Australia has a long and proud musical history, both in terms of bands who have come from there and bands who have gone there to play. The people of Australia are clearly in full support of the musical arts, particularly rock and extending into metal. Still, for all that exposure and support, death metal is rarely thought of as a genre born Down Under. Set to try and break that stereotype is Hadal Maw, a fast-rising death quintet hailing from Melbourne.
Their record “Senium” is centered around the basic standards of death as we’ve come to know it, but adds a few flourishes in an attempt to break away from the pack. While the artistic flair of Hadal Maw tends to avoid the common rock mentality of their countrymen, that doesn’t mean that the band lacks artistic vision.
There are moments of groovy promise on this record, brief windows where the elements congeal into a single wall of sound, rather than a surging mass of noise. The sinister guitar rhythm of “Invisible Eye” speaks to the grinding crush that’s the best strength of Hadal Maw. At their best, the band channels a lot of works for contemporary death bands like Goatwhore – chugging cadences, brooding riifs and an adrenaline that’s overused but not oversaturated.
Later on we see the great combination of “Ancestry” and “Coil,” the former cut combining the incessant, hypnotic pounding of tribal drums with the latter’s burgeoning rhythmic sense. Amid the sea of sameness that so often pollutes death metal albums, this mixture stands out as a shining example of how the genre can be inclusive rather than exclusive. It’s a gamble on the band’s part to step outside the blueprint of their craft, but it pays dividends.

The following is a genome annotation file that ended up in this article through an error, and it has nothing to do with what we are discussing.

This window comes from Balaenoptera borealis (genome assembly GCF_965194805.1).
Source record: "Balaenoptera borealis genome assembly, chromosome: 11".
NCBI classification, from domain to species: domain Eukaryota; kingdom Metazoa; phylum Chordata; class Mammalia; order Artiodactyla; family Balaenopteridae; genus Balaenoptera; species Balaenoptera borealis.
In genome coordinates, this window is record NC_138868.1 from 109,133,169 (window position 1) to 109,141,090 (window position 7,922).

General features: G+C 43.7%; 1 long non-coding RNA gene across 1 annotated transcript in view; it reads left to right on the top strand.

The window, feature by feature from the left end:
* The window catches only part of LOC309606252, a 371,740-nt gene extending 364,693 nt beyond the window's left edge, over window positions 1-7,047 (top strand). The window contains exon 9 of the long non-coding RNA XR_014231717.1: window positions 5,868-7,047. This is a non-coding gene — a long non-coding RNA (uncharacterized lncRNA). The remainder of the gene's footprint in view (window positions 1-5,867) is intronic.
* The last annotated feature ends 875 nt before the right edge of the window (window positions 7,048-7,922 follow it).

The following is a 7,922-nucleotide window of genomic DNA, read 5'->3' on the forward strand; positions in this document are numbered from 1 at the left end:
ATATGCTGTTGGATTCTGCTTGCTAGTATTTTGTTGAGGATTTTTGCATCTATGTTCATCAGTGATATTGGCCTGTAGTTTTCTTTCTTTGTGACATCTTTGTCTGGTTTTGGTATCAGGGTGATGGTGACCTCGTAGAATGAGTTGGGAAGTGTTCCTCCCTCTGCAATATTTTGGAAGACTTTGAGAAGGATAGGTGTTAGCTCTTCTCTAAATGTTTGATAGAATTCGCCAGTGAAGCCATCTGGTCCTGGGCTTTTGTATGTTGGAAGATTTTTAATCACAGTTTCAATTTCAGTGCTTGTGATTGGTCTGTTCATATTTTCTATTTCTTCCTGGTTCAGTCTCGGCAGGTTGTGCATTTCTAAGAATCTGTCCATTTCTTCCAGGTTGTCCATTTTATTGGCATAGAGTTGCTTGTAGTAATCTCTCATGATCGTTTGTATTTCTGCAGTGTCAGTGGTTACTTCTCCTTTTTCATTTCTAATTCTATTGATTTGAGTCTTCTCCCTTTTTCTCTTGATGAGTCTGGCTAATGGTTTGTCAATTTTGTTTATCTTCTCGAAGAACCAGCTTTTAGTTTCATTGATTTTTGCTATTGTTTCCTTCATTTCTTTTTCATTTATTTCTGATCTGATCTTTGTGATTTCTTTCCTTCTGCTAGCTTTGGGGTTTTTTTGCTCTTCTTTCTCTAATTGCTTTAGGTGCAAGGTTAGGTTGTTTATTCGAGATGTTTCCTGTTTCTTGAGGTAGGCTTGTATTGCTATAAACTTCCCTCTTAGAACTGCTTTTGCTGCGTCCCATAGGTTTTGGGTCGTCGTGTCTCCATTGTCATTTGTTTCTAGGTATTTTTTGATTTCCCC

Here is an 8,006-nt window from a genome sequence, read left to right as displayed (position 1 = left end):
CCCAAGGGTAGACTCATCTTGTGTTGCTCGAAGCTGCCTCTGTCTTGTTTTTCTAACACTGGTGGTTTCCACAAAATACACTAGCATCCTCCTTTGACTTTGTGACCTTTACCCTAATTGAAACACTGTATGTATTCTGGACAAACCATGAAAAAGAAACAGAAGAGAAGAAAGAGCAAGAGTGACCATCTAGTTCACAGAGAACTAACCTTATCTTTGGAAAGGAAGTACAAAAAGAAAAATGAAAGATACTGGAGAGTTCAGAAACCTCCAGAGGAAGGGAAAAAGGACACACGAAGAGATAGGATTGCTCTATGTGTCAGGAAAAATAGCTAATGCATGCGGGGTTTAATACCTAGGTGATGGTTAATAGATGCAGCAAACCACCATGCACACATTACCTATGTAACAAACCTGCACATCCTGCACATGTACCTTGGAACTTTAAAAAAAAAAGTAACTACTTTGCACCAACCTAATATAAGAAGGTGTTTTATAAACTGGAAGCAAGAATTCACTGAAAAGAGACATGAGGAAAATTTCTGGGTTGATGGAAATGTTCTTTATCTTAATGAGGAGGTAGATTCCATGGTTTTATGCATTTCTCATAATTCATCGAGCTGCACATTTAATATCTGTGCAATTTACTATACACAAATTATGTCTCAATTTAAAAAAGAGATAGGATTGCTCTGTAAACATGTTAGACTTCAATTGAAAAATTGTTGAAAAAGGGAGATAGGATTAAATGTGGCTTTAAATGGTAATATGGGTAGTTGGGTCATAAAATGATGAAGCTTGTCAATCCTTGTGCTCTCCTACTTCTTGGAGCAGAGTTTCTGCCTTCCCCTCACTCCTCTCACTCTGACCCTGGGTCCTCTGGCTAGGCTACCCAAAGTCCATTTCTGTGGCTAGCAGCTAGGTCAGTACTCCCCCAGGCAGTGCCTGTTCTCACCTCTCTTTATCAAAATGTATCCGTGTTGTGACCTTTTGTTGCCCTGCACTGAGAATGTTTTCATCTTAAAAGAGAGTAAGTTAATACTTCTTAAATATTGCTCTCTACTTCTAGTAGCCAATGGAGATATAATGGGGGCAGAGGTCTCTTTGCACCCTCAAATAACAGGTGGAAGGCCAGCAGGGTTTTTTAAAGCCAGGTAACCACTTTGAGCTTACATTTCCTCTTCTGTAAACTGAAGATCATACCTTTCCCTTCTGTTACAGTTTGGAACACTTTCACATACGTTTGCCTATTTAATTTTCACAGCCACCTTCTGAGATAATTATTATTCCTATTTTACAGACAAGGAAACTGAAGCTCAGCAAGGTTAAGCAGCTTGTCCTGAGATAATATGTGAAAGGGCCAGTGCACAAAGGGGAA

More of that kind of innovation would have served Hadal Maw well, but too often their ingenuity is then submerged back beneath the roiling sea of endless death metal distortion. “Senium” is dotted with could-have-beens, like the intricate and impressive guitar weaving of “Hypnoguise,” but that even song devolves into a lower form and becomes a paint-by-numbers death metal affair. The repetitive nature of “Senium” does little to speak to the band’s actual talent, which is evident in the corners and along the fringe. If Hadal Maw can embrace more outside the box thinking like they do in glimpses here, we could see a band that transcends the simple guises of going down the death metal checklist. Regrettably, “Senium” is not the album that will get them there.
Bottom line here is this – there will always be a place for metal of this type because there will always be people who want to listen to music that makes their elders angry and confused. Hadal Maw succeeds in holding up the standards of death metal, yet despite all their promise, “Senium” doesn’t elevate above the mass of smashers and bangers that surround them in their chosen splinter genre.